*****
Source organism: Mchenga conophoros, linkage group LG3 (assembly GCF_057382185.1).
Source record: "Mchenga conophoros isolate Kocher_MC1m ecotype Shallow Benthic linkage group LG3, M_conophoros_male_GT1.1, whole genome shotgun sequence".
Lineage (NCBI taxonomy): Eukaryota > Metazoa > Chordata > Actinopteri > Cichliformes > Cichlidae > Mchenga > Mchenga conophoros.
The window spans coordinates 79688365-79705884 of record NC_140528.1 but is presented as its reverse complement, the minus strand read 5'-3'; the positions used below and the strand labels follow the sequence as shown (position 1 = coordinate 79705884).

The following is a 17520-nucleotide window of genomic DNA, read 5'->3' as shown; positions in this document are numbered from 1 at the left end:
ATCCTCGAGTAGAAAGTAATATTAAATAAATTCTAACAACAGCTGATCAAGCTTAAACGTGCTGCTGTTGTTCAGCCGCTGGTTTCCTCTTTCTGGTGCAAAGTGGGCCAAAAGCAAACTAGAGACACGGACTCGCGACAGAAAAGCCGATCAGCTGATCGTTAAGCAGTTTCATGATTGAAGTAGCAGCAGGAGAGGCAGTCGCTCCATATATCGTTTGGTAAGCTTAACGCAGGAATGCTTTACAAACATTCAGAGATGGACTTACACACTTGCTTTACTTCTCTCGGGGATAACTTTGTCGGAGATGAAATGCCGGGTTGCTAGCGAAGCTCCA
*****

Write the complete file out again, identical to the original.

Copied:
Source organism: Mchenga conophoros, linkage group LG3 (assembly GCF_057382185.1).
Source record: "Mchenga conophoros isolate Kocher_MC1m ecotype Shallow Benthic linkage group LG3, M_conophoros_male_GT1.1, whole genome shotgun sequence".
Lineage (NCBI taxonomy): Eukaryota > Metazoa > Chordata > Actinopteri > Cichliformes > Cichlidae > Mchenga > Mchenga conophoros.
The window spans coordinates 79688365-79705884 of record NC_140528.1 but is presented as its reverse complement, the minus strand read 5'-3'; the positions used below and the strand labels follow the sequence as shown (position 1 = coordinate 79705884).

The following is a 17520-nucleotide window of genomic DNA, read 5'->3' as shown; positions in this document are numbered from 1 at the left end:
ATCCTCGAGTAGAAAGTAATATTAAATAAATTCTAACAACAGCTGATCAAGCTTAAACGTGCTGCTGTTGTTCAGCCGCTGGTTTCCTCTTTCTGGTGCAAAGTGGGCCAAAAGCAAACTAGAGACACGGACTCGCGACAGAAAAGCCGATCAGCTGATCGTTAAGCAGTTTCATGATTGAAGTAGCAGCAGGAGAGGCAGTCGCTCCATATATCGTTTGGTAAGCTTAACGCAGGAATGCTTTACAAACATTCAGAGATGGACTTACACACTTGCTTTACTTCTCTCGGGGATAACTTTGTCGGAGATGAAATGCCGGGTTGCTAGCGAAGCTCCA